Harp named his son after the legendary saxophonist John Coltrane, hoping that Cole, like his namesake, would make something out of himself without his father’s help. But things rarely turn out the way we want. When Amahle leaves Cole with him, Harp doesn’t know how to have a natural relationship with his son or even take care of him. It takes a torrential outpour of emotions from both Harp and Cole about halfway into the movie to bring about a drastic shift in their dynamics.

Cole vents his pent-up anger and frustration at his father, justifiably holding him accountable for what Cole perceives as neglect and apathy. In response, Harp does the only thing he can do at that moment: he tells the truth about his past and his fears. Through this exchange, they both find catharsis. Their relationship is alleviated to a whole different level after Cole tames Boo and begins riding. In doing so, he immerses himself into the world to which his father belongs.

How Does Smush’s Death Affect Cole?

Smush rushes into Cole’s life when the latter feels the most vulnerable. Seemingly abandoned by his mother and experiencing apparent indifference from his father, Cole eagerly clutches on to the first source of kindness and understanding. Smush sees him as a peer, with whose help he plans to find a better way of life. In a convoluted way, it brings a sense of purpose into Cole’s life. So, despite his father telling him to sever all ties with Smush, Cole becomes his partner in drug dealing.

It is revealed that Smush used to be part of the riding club as well before he went back to the streets. For Harp, Smush is one of the greatest failures in what he has been doing with the riding club. The fact that he still keeps Smush’s horse in his home shows how much he was affected when Smush stopped riding altogether. But a part of Harp still holds on to the hope that Smush will return to the club one day.

Although Smush’s promises of partnership and glorious plans of owning a ranch together seduce Cole, Smush doesn’t have any malice behind it. He ardently believes in them himself to such an extent that it ultimately gets him killed. The local drug lord comes after Smush almost inevitably for encroaching on his business and orders a hit. It is carried out by a teenager not much older than Cole. As the murder happens right in front of him, the shock and terror that Cole feels enables him to leave that life for good.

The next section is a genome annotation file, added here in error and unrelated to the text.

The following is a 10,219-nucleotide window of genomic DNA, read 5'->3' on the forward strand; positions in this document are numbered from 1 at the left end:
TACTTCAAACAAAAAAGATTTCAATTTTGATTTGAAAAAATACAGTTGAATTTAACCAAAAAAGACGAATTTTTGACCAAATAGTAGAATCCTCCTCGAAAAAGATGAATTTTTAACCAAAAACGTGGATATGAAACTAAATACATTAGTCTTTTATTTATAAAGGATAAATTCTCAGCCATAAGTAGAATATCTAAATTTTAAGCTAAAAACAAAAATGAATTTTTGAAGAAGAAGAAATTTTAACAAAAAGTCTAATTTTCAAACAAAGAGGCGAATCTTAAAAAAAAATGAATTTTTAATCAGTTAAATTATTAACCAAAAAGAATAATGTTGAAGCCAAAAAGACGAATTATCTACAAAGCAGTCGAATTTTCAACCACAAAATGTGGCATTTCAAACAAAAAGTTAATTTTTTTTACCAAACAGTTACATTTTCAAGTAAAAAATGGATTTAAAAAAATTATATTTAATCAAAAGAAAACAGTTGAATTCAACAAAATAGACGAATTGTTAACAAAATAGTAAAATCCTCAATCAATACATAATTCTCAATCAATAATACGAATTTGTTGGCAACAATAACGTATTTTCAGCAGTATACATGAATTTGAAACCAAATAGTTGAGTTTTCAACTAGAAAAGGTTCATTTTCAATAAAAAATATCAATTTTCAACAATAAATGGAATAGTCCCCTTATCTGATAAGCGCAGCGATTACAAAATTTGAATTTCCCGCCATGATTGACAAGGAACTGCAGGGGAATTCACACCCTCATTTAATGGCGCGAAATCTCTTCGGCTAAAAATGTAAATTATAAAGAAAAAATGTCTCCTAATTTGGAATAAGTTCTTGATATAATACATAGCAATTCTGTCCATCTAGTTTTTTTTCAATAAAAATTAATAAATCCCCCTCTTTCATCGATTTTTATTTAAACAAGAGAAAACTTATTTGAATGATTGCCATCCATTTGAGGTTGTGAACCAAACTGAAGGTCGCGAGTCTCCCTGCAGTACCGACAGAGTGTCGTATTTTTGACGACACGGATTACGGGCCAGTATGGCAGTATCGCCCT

What Does the Future Hold for the Riders of the Fletcher Street Stables?

The Fletcher Street Stables have been on the crosshairs of Philadelphia city officials since the publication of an article that alleged that the horses there were malnourished. Over the years, development and gentrification have forced several stables across Philadelphia to shut down. Leroy (Clifford “Method Man” Smith), a police officer as well as a concrete cowboy, has warned Harp and the others multiple times that the city will eventually come for them.

However, the cowboys didn’t really listen. So, when it does happen, and the city officials shut down the Fletcher Street Stables and take the horses away, it leaves the cowboys inconsolable. With Leroy’s help, Harp and Cole get all their horses back. When the city demolishes the stables, the cowboys recognize that its absence will not change who they are. Echoing Smush’s words, Harp declares, “Home ain’t a place. It’s a fam.”

In the closing moments of the film, Cole has a joyous reunion with his mother. For now, the cowboys keep the horses at their respective homes. The notes before the credits reveal that the city has begun developing on the plot where the stables used to be, and the club is looking for new land. The club has been there for over a hundred years and has changed the lives of generations of young men and women and will likely continue to do so in the years to come, even if it doesn’t receive outside support.